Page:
Long before ziplining became a fixture of adventure tourism, it served a more practical purpose. Though we may enjoy ziplining today for the adrenaline rush and views, similar systems have historically had daily, essential uses.
Residents of some remote villages even today use ziplining to go about their daily lives. A mother and her son were photographed in May of 2018 ziplining over the Nujiang river from the remote village of Lazimi. Their reason for taking the adventurous route? There’s no bridge nearby for the villagers to cross the raging river, and going by boat is too dangerous.
Here are a few more examples of just how versatile a set of ziplines really can be.
A Delivery System
Think of how a dumbwaiter works. You place something in the compartment and then use a pulley system to raise or lower it. It’s believed that ziplines were once used in the same fashion in the Himalayas and Alps. People would send and receive supplies using a unique system of ziplines.
Though travel across bridges was sometimes an option, ziplines were considered much quicker and easier to build and maintain.
Exploring Mother Nature
For a scientist in the field, one of the most important rules of researching in the wild is to have as little impact as possible on the region being studied. On the ground, hiking through densely forested areas, it’s difficult to guarantee that the surrounding environment isn’t being disturbed.
During the 1970s, biologists recognized this issue and came up with a means of exploration that kept them at a reasonable distance. Ziplines were set up through the lush rain forests of Costa Rica and used to provide researchers with a bird’s-eye-view of the wildlife they were studying.
Someone must have been having fun on the job. After the research concluded, the zipline was turned into a canopy tour and is now one of the most popular tourist activities in Costa Rica.
What a Commute!
Much like the Chinese villagers, some people don’t have a choice but to use ziplining as part of their daily commute. A teacher in Uttarakhand in India starts his day off with a zipline across the river to get to school. It wasn’t always like that, though.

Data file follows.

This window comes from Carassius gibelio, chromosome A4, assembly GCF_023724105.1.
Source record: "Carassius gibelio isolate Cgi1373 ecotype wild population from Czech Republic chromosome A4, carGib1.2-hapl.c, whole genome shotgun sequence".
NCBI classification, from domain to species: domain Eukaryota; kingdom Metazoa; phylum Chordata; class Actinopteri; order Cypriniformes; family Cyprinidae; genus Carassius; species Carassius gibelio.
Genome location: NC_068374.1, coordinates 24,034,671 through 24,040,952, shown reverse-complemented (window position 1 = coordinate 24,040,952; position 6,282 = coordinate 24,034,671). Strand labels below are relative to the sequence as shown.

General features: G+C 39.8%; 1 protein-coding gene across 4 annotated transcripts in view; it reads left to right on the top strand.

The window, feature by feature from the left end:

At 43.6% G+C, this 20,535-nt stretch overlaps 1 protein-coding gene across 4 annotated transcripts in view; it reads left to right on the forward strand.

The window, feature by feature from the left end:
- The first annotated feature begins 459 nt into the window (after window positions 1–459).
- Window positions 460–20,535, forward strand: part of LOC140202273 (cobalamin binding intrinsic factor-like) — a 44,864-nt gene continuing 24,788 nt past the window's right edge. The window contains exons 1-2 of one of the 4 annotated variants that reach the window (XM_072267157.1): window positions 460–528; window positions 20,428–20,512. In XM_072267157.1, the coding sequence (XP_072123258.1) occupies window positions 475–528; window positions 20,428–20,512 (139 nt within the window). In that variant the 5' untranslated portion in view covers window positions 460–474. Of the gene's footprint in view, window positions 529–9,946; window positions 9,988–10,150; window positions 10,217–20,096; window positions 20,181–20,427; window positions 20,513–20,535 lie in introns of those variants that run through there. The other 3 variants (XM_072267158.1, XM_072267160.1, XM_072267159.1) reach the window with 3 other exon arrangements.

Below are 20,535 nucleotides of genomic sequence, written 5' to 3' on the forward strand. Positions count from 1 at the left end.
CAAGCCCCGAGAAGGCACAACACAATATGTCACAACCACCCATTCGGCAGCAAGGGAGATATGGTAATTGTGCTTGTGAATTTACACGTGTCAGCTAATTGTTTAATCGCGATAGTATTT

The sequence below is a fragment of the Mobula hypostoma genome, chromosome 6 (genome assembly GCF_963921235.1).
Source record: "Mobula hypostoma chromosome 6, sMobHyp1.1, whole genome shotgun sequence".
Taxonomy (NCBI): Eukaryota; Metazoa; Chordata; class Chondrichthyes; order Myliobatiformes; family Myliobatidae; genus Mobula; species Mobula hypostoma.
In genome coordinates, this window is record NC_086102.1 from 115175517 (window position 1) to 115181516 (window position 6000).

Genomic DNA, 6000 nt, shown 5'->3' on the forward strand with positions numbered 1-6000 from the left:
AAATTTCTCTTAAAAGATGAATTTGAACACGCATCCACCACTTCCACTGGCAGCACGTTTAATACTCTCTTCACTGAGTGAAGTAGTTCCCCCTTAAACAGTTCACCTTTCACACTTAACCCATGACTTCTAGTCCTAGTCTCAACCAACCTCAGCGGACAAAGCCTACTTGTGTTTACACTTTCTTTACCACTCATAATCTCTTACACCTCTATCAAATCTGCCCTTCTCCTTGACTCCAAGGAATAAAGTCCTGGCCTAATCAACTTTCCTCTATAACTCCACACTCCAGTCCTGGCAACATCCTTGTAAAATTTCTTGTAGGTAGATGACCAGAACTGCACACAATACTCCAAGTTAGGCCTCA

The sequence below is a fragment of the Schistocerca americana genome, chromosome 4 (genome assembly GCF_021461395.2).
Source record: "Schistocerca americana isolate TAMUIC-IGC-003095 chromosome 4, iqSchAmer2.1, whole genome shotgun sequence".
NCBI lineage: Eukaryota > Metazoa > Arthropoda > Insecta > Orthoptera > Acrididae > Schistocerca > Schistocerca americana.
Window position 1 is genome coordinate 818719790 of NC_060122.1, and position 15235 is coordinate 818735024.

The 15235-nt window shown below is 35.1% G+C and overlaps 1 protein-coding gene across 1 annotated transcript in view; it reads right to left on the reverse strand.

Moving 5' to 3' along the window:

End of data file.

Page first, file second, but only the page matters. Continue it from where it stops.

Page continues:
There was a bridge he could cross, but recent heavy rains in Uttarakhand caused it to break up. He has a job to do, so the teacher braves the zipline over the raging river, his backpack tied tightly to his chest to prevent it from falling.
Teachers for the government school in Danibagad were also reportedly utilizing ziplines to get to school. Think of that the next time you don’t want to wait for the bus because it’s too cold or raining outside.
It sounds as dangerous as it looks, but a group of fearless Russian travelers felt they had no other choice than to rig their full-size station wagon up to a zipline. When they came to a roaring river with no other means of crossing to the other side, they attached their car to the zipline and let is slide down to the bottom.
Just because it worked doesn’t mean it should have been done. Keep that in mind should you find yourself facing a whitewater river.
Modern Ziplining and the Art of Adventure
Though ziplining may have a host of questionable uses, there is one we can wholeheartedly recommend: a thrill ride across a beautiful, expansive environment. Hopefully you’ll never feel the need to zip your car—or your kid—across a raging river. For now, just enjoy it as an exciting activity that challenges your fear of heights while providing you with a view you won’t get anywhere else.
You might not think you’re adventurous, but ziplining is an adventure that can help you find your inner thrill-seeker.
From there, who knows what else you’d be willing to try during your Hawaii vacation?